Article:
Reverse Engineering Review
In general, Reverse engineering (RE) is the process of taking something (a device, component, an electrical component, a software program, etc.) apart and analyzing its workings or geometry in detail, usually with the intention to construct a new device, component or program that does the same thing without actually copying anything from the original.
Reverse engineering is a often used by military, in order to copy other nations' technology, parts of which have been obtained by intelligence operations. It was often used during the Second World War and Cold War.
Reverse engineering software or hardware systems for the purposes of interoperability, for example in order to support undocumented file formats or hardware peripherals, is mostly believed to be legal, though patent owners often aggressively pursue their patents.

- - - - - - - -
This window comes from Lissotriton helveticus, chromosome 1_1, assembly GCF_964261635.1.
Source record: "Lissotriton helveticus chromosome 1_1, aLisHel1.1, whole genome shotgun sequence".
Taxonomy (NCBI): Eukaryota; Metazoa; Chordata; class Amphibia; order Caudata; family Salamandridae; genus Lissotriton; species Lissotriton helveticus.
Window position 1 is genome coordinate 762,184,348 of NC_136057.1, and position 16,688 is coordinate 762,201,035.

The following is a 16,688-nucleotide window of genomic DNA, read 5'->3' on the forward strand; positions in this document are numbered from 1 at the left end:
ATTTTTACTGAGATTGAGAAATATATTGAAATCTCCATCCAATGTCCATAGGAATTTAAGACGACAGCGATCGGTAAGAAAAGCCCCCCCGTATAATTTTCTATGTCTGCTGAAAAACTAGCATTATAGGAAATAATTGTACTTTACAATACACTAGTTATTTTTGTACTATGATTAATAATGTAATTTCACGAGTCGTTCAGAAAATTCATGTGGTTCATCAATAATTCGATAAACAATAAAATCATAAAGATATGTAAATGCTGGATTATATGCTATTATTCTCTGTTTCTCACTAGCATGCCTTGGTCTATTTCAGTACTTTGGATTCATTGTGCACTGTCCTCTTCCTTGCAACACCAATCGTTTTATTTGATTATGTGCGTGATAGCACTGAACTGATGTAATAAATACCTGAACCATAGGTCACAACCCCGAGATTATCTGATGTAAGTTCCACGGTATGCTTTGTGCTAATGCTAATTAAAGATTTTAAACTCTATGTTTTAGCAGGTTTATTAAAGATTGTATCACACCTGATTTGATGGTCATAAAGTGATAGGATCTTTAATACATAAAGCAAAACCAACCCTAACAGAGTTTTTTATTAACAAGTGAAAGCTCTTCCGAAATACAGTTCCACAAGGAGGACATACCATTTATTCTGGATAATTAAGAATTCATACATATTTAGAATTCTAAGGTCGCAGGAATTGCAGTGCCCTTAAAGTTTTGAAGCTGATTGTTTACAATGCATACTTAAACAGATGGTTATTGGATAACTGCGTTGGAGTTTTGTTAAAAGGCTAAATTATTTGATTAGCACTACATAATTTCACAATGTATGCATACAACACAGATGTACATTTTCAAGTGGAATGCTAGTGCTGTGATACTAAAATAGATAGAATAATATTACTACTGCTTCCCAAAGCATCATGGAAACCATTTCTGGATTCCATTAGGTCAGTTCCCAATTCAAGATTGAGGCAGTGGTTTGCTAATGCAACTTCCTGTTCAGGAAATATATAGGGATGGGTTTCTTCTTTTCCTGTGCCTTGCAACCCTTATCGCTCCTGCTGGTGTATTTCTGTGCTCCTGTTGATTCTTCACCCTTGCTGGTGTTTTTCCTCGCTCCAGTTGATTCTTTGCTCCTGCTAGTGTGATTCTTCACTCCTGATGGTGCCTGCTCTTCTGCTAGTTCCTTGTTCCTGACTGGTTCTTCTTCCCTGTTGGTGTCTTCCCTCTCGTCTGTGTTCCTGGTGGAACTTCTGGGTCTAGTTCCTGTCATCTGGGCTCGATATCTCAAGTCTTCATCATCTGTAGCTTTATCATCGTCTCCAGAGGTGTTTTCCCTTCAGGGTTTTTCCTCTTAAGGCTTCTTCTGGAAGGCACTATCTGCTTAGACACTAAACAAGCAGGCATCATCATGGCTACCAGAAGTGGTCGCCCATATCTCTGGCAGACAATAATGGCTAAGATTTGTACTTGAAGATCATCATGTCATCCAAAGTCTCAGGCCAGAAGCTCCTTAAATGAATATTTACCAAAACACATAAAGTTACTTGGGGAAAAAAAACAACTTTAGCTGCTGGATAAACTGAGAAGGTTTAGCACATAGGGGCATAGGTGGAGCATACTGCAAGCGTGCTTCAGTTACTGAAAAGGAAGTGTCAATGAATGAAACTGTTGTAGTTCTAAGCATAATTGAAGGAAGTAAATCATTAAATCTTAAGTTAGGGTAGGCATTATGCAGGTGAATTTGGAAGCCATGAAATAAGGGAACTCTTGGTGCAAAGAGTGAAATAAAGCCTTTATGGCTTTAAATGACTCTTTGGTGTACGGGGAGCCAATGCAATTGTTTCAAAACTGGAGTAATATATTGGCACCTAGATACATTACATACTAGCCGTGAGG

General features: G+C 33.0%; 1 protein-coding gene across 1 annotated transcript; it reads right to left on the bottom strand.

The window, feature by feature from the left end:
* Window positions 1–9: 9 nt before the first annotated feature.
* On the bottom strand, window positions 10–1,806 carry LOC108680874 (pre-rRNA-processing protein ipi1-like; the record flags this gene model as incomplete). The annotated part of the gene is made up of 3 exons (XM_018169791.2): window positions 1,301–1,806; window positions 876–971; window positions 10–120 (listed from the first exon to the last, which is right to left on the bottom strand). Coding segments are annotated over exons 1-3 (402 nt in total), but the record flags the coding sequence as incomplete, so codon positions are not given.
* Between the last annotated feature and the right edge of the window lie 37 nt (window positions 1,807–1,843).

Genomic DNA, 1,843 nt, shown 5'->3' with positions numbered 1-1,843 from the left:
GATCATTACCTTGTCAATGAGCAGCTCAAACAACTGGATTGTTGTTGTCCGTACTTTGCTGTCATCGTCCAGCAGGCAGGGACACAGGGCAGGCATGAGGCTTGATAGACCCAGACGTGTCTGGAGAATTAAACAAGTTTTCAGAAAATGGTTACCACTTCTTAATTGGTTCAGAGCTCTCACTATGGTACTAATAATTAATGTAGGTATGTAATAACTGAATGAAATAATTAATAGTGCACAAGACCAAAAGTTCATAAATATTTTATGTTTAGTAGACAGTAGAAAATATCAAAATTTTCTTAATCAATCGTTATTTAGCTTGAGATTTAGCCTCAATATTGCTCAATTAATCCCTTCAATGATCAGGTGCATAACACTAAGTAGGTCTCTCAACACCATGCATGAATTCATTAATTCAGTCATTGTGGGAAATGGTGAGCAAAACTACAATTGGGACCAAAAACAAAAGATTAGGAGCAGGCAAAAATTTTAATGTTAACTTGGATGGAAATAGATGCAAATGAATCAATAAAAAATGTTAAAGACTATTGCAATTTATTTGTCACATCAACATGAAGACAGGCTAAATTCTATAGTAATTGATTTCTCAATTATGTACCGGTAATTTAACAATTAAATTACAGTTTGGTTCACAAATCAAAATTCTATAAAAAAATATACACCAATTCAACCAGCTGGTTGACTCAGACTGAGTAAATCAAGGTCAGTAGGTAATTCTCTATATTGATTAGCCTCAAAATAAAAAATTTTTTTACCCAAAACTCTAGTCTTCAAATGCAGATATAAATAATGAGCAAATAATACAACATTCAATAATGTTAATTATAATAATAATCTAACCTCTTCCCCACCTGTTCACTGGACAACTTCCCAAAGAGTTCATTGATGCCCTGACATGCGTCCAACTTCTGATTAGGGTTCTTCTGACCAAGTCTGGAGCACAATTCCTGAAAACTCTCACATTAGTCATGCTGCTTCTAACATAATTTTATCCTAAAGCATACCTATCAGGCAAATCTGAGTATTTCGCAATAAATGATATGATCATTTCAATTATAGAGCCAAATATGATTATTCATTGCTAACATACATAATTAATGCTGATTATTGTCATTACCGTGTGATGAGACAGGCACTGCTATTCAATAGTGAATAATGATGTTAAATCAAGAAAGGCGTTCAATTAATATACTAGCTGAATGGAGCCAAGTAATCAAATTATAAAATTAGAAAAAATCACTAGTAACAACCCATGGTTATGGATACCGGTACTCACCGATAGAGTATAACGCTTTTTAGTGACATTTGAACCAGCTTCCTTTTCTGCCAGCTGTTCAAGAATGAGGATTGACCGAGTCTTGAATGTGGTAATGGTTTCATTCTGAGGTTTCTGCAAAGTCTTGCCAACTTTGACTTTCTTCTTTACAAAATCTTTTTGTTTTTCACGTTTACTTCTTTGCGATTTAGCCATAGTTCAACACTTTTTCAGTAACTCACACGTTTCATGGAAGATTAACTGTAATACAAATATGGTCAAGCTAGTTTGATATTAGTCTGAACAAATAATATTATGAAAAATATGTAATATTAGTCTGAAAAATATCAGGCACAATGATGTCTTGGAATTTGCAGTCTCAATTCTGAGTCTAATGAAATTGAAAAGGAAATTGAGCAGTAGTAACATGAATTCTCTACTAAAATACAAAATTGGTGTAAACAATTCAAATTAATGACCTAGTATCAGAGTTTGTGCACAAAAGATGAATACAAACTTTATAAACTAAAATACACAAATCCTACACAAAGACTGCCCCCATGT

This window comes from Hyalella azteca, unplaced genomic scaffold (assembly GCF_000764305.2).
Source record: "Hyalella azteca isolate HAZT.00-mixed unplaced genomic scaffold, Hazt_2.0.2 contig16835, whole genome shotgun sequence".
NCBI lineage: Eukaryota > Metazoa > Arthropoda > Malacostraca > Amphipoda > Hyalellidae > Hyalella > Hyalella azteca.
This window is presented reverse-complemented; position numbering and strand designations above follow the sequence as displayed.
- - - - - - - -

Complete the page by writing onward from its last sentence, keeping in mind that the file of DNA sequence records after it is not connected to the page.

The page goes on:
Coordinate-measuring machines (CMM) can be used to digitize a component and the information can be utilized in computer-aided modeling. New and improved techniques in reverse engineering include 3D laser scanning which, as the name implies, uses laser beams to scan across the surface of components of any shape and display the results in real time.